The Indian Doctor is about Prem Sharma, and his wife, Kamini, who arrive in Britain in the summer of 1963. Rather than the bright lights of London, they are posted to a small Welsh mining village, taking over from the previous doctor there, who has unexpectedly passed away.

There, they encounter the curious villagers and the local English colliery manager, Richard Sharpe. He is most worried about a missing diary, belonging to the previous doctor, that may have incriminating evidence against him, linking the awful conditions in his mine and unusually high rates of lung disease.

I first got involved after the producers Deep Sehgal and Tom Ware approached me about 18 months ago. I thought too that it would make a really watchable drama.

I was particularly drawn to the 1960s and that, historically, many doctors from the Commonwealth were invited to Britain to support the relatively new NHS.

Of greater irony was that it was Enoch Powell who was seen to be doing the inviting.

Many members of my family arrived here at that time, so I recalled their stories and plundered their memories to get an idea of the kind of attitudes they faced but more importantly, what their emotional responses were.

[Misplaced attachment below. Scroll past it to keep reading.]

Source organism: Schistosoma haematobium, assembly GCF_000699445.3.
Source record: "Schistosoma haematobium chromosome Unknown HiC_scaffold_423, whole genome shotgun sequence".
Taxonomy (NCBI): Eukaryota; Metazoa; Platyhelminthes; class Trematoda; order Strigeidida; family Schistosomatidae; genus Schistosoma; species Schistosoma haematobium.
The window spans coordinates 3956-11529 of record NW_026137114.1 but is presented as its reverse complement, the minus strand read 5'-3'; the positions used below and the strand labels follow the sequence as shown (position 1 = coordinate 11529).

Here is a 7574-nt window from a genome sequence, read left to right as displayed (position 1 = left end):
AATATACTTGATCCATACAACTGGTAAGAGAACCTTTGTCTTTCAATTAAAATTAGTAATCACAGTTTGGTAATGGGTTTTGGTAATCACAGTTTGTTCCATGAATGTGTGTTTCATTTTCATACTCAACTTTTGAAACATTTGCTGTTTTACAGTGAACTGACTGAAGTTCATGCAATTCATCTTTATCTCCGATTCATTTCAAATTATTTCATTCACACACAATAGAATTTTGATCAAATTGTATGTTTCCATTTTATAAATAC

I also spoke with a retired Indian doctor who did arrive in the 1960s and practised in a Welsh village (where he still lives), which was invaluable.

The biggest problem, he told me, was understanding the accent (ironically!) and the colloquialisms the locals used. Most Indians had learned very traditional English and had only heard the Queen's English at that.

Though the story does involve race, I don't think it's about racism. It's more about curiosity and preconceptions.

I experienced a degree of racism, particularly when I was at school in west London but I got it from both sides - the Asians and the white kids. There was a lot of racial tension at the time.

Racism, though born mainly out of ignorance, is just another form of bullying. So anyone who's been victimised or intimidated for something that they have no control over, should be able to relate to that.

The difference in our Welsh village is that it is small enough for people to get to know the Indian doctor and so even if people do have ignorant notions about him, the opportunity to dispel them is that much quicker.

The predominantly Welsh cast and crew seemed to have worked with each other many times before, especially on Welsh language dramas, so were very familiar with each other.

They were incredibly welcoming and warm towards me which made going into work every day a total pleasure. The crew were amongst the finest I've ever worked with.

I became aware of a collective approach to problem solving that doesn't happen very often in filming. Usually, different departments have to solve their own problems but here everyone pitched in.

I'd worked with Ayesha Dharker (Kamini) in a couple of movies and a mini-series and Mark Williams (Richard Sharpe) too. In fact all three of us were in Anita And Me.